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New 'Space Poop' System Could Fly on Orion Deep-Space Mission

Eager innovators could see their waste collection system fly in space between 2021 and 2023 on "Exploration Mission 2," or EM-2, which could bring the astronauts out of low-Earth orbit for the first time in half a century.

Image: During the Gemini 4 mission on June 3, 1965, Ed White becomes the first American to conduct a spacewalk. ::  /
During the Gemini 4 mission on June 3, 1965, Ed White becomes the first American to conduct a spacewalk. NASA /
During the Gemini 4 mission on June 3, 1965, Ed White becomes the first American to conduct a spacewalk. NASA /

A new spacesuit system to flush away astronauts' poop will likely fly on the first crewed Orion spacecraft flight, NASA said in an interview with Space.com.

This means that eager innovators could see their waste collection system fly in space between 2021 and 2023 on "Exploration Mission 2," or EM-2, which could bring the astronauts out of low-Earth orbit for the first time in half a century.

NASA recently wrapped up an open "space poop challenge" for designs that improve upon the current spacesuit waste collection garment (sometimes referred to as a diaper). Winners will be announced Feb. 16.

Related: How to Pee in Space (and What to Do If the Toilet Breaks)

Winning designs will be able to flush away poop, urine and menstrual fluid for up to six days without the astronaut needing to use his or her hands. The substances have to be moved away in microgravity (where everything floats, even the gross stuff). Not only that, the new system has to have a design that works for any gender.

"The final waste management garment that is created won't be used nominally, but only in certain emergency situations that require spending long durations in a pressurized suit," Kristyn Johnson, one of the principal investigators for the study, told Space.com in an email. "For shorter durations, during launch and entry, the crew will plan to use an adult diaper as it fits our needs and is something we've used in the past."

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NASA currently uses the Extravehicular Mobility Unit (EMU) for spacewalks on the International Space Station. This spacesuit type was first used in 1981 for the space shuttle program and, among other things, includes a diaper-like waste collection garment so that both males and females can relieve themselves while still inside. The EMU is designed for microgravity work, so NASA is also working on spacesuits that would be better suited for work on the surface of Mars.

"No major design changes have been made to the EMU waste collection garment over the years, as it still fulfils all the necessary requirements," Johnson said.

"We're looking for a solution that will be included on the vehicle for upcoming manned Orion missions," she added. "EM-2 will be the first flight of a long duration waste management device. There is a possibility that it could be a part of a future Mars trip timeline, but we're not focused on that aspect right now."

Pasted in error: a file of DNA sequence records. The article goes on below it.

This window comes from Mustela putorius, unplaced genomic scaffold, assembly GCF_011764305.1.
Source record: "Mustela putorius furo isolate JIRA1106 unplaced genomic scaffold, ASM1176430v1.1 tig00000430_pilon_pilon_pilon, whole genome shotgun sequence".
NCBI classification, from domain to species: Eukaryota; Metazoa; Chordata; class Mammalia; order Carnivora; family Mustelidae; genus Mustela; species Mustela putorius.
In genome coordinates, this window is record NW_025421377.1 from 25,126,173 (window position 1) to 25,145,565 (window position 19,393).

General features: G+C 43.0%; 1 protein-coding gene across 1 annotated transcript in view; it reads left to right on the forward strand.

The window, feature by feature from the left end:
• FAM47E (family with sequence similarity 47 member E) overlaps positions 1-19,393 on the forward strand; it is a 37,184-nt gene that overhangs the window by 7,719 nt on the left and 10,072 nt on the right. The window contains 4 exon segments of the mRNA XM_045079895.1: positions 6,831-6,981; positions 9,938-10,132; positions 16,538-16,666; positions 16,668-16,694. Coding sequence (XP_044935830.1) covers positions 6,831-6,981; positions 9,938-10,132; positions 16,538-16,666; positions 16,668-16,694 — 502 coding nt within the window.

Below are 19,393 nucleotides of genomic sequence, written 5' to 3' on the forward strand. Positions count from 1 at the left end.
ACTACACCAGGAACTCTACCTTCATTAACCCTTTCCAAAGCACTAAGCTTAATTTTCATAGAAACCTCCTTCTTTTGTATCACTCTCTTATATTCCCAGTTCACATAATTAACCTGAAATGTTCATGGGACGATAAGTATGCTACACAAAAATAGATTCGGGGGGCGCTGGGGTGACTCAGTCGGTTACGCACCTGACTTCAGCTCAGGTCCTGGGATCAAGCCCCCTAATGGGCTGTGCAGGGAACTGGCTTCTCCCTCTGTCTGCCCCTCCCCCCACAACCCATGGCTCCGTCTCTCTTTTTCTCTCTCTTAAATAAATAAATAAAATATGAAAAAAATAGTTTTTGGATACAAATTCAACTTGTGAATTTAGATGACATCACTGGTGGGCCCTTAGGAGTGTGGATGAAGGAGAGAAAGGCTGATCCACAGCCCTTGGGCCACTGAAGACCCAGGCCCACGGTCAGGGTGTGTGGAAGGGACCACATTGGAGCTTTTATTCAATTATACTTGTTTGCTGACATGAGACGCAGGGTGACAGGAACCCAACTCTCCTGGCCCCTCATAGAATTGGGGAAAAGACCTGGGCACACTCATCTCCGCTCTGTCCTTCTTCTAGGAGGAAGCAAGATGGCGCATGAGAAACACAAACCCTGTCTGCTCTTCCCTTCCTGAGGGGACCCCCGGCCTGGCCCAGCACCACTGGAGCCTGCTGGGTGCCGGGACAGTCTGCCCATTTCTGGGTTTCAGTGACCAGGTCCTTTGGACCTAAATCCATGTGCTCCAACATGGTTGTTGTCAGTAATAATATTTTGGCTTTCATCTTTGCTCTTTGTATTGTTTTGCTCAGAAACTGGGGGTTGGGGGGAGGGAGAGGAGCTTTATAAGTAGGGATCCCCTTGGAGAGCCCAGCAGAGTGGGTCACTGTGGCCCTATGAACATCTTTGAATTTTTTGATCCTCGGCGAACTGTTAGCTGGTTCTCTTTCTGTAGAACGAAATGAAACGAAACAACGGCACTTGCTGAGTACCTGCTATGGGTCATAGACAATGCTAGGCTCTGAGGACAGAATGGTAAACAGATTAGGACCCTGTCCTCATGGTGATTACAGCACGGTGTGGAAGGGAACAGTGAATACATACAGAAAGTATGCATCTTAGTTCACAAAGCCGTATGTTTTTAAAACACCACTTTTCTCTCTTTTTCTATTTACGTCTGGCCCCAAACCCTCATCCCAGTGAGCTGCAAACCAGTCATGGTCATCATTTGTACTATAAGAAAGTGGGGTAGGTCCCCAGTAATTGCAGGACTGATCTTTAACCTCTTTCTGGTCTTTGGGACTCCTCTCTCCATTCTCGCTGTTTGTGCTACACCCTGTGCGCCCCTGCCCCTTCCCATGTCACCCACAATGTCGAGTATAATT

Astronaut isolation?

While NASA says isolating sick astronauts isn't part of the space poop challenge, Smithsonian National Air and Space Museum curator Cathy Lewis pointed out the new waste collection system could be good for that, too.

During the Gemini program of the 1960s, which tested out key technologies used for the Apollo moon landings between 1969 and 1972, there was a project to determine how to treat astronauts who become ill while wearing spacesuits. This included using an "injection patch" in some of the Gemini suit types for astronauts to receive medications by needle without opening the suit, she told Space.com.

Related: Evolution of the Spacesuit in Pictures

"Going from the injection patch to long term waste recovery is the next step," Lewis said. She added that the Apollo spacesuits had a built-in urine collection device that was hands-free, but it wouldn't work today as the system was designed only for male anatomy. (The first American female astronaut, Sally Ride, flew in space during the shuttle program in 1983.)

"The other limitation," she added, "is they are breathing pure oxygen, so they can't live in a spacesuit longer than 14 days. It's an absolute physiological maximum."

Lewis pointed out that bowel movements in space tend to be messy, even when not wearing a spacesuit. Astronauts are on a constant "low-producing" diet to keep poop to a minimum. Up until the end of the Apollo program, they dealt with feces using a plastic bag that attached to their rear ends. The bags were then stowed for the remainder of the mission.

On the space station today, however, astronauts don't need to go through that process; they instead use suction-operated toilets that don't require gravity to function.

Johnson said that after the contest's winners are announced, there will be a lengthy suit system design review where the agency tests and develops different options, then makes a final decision about which system to fly. As usual, NASA is also hoping to apply some of the technology to earthbound endeavors.

"We're happy to see all of the interest in this challenge," Johnson said. The challenge has been covered in more than 150 media outlets worldwide, according to the challenge website.

"It does have a lot of applicability to patients that may be on extended bed rest or those having to deal with incontinence," she added. "Being able to prevent skin breakdown, reduce odor, and fecal matter containment are just aspects of the challenge that we'd love to get input on. We're more than excited to hear people's concepts.

Original article on Space.com.

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